The House of Representatives passed the Respect for Marriage Act on Thursday, which would require the federal government to recognize same-sex marriages in states where it’s legal, but doesn’t go as far as some Democrats would like.
The bill was approved by a 258-169 vote after the Senate passed it 61-36 last week. The legislation now goes to the White House for President Biden’s signature. Despite warnings from Republicans in both houses that the bill doesn’t do enough to protect religious freedom, 39 Republicans voted for the bill.
Supporters of the bill hailed it as a safety net should the Supreme Court overturn a ruling that the Constitution guarantees same-sex couples the right to marry.
“This legislation is the latest step in House Democrats’ fight to achieve full equality for LGBTQ Americans and to create a more perfect union that our children and their children … all our children deserve,” said outgoing Nancy Pelosi. D-Calif., said Thursday from the House.
“I find it sad that as we prepare to wrap up the 117th Congress, we are on the verge of a great bipartisan moral victory in protecting the basic rights of all Americans, providing stability and confidence to the millions who rely on their constitutional right to marry. LGBTQ and interracial families,” added House Judiciary Chairman Jerry Nadler, DN.Y.
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The Respect for Marriage Act was passed by Democrats in the Senate after the Supreme Court Justice Clarence Thomas Dobbs issued the same opinion in Jackson v. Women’s Health Organization, which overruled Roe and Wade. Thomas said that in light of the decision to allow states to make abortion decisions, the court would also “review all of this court’s significant due process precedents,” including Obergefell v. Hodges, which took same-sex marriage out of the hands of the states and said it was a right guaranteed by the Constitution.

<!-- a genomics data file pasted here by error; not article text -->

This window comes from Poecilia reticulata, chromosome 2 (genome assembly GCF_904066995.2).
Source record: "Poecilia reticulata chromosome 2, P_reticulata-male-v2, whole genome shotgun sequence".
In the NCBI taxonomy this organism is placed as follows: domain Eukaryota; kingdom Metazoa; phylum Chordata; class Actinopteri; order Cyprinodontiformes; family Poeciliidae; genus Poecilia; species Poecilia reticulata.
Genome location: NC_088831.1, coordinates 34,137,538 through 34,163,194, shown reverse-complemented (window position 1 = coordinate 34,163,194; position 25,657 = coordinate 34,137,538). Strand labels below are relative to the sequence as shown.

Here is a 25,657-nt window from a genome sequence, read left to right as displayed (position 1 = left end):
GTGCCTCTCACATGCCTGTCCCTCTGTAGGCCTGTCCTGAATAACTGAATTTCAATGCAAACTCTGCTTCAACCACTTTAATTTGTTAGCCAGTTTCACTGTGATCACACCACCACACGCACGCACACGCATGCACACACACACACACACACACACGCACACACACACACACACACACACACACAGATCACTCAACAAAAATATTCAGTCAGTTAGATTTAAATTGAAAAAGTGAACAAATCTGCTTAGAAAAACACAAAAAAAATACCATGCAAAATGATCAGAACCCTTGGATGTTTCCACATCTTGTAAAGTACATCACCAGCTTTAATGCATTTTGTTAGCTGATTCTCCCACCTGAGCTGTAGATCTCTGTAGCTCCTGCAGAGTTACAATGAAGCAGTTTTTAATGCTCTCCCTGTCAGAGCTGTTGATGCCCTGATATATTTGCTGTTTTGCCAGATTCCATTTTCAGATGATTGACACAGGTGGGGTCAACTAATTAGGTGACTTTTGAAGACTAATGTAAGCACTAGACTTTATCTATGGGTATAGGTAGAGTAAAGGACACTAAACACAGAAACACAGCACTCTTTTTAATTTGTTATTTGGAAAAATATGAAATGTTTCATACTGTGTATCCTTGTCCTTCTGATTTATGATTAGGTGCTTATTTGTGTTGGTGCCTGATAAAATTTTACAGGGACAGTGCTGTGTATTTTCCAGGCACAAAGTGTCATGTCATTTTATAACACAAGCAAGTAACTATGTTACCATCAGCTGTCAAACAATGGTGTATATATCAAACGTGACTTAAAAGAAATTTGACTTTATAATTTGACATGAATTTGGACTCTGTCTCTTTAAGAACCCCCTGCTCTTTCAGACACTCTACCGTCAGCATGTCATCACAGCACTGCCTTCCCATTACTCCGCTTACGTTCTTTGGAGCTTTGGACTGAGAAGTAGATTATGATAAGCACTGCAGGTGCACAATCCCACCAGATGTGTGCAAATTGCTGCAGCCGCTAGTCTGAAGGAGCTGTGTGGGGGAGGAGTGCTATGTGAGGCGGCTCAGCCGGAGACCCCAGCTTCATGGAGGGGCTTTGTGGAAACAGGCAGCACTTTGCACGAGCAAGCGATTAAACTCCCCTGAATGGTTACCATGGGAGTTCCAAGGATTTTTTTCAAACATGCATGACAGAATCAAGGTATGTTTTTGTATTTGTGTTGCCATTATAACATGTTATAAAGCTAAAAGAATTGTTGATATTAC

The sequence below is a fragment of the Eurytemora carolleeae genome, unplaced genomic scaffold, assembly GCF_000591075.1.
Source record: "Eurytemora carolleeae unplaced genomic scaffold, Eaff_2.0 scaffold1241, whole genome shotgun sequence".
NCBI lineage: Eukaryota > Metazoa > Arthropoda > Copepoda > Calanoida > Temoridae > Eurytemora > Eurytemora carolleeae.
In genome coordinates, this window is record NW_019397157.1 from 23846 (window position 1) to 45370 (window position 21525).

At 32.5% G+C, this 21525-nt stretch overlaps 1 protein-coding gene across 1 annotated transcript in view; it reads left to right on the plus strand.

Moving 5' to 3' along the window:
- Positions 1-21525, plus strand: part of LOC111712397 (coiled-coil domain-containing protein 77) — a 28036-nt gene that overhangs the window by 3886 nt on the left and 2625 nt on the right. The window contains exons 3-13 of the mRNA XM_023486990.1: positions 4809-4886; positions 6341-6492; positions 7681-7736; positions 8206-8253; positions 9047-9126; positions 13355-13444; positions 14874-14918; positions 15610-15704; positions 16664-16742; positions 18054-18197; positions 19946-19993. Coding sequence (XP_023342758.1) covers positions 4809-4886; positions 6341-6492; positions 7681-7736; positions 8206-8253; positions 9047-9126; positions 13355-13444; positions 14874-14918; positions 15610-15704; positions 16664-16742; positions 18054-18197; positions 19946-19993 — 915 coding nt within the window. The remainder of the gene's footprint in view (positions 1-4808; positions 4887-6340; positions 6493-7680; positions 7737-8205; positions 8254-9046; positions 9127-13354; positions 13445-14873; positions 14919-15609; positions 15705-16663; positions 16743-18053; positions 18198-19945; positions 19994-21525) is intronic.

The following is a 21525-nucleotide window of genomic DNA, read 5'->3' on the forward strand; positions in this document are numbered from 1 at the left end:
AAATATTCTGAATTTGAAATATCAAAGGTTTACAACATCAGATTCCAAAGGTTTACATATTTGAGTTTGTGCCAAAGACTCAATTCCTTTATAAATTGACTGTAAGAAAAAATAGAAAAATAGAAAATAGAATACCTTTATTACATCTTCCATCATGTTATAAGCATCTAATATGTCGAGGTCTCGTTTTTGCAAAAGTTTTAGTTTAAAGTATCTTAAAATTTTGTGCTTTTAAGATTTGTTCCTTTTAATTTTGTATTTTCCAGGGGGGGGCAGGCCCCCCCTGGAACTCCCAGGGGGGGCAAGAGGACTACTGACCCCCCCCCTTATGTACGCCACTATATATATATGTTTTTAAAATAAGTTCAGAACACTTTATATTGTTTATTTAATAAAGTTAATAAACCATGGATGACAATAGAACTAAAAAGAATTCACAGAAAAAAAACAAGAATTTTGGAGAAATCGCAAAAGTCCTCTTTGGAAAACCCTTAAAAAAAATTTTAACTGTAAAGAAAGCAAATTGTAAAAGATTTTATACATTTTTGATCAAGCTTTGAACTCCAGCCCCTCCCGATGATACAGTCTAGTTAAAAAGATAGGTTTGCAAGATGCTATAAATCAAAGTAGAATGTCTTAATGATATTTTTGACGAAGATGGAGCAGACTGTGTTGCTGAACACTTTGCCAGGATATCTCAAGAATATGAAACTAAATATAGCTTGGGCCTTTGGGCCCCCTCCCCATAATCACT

Under the Respect for Marriage Act, the federal government recognizes same-sex marriages in states where it is legal, and if the Supreme Court overturns Loving v. Virginia on the issue, it would grant similar protections to interracial couples. contains, prohibits these states. from banning these marriages.
Republicans said the bill was an unnecessary overreach that addressed a threat that didn’t exist.
“Democrats want Americans to believe they can overturn the Supreme Court’s Obergefell and Loving decisions at any time,” Rep. Jim Jordan, R-Ohio, from the House floor.
Jordan added that the Supreme Court overturned Roe v. Wade in the Dobbs opinion that made clear that the decision should not be misconstrued or mischaracterized to cast doubt on non-abortion precedents. .
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The bill was the result of months of bipartisan negotiations in the Senate, and was introduced despite calls from some progressives to continue the measure. The bill does not go so far as to require states to allow same-sex marriage, which has disappointed some progressives.
While the bill was in the Senate, Sens. Susan Collins, R-Maine, and Tammy Baldwin, D-Wis., wrote an amendment to add religious freedom protections that the Senate approved. But some Republicans and conservative groups say the amendment doesn’t do enough to protect people who fear lawsuits or government retaliation for their belief in traditional marriage.
Biden warned of “heavy-handed” ESG policies affecting companies and families.
“While the conflict between same-sex marriage and religious freedom is not clear to many, legal scholars have long recognized that without robust protections, federal recognition of same-sex marriage is a legal risk. Various federal statutes and their interpretation by the Supreme Court against the backdrop of being held — harming those who do not accept same-sex marriage for reasons based on sincere religious or moral convictions,” Sen. Mike Lee, R.-Utah, wrote in an op-ed last week.
Lee also wrote an amendment providing stronger protections for religious freedom, but it was ultimately rejected.
Tim Schultz, president of the 1st Amendment Partnership, said the RMA’s passage was driven by “political realism” and that both parties would have to give up some ground to make the language law. “I think it’s actually a big political deal,” Schultz added.
“I don’t think legally the RMA is that big. And I think that’s why people are hyperventilating for no reason. But I think politically, it’s a very big deal. Because I think it shows that there is a specific center that wants to do something about this,” Schultz said.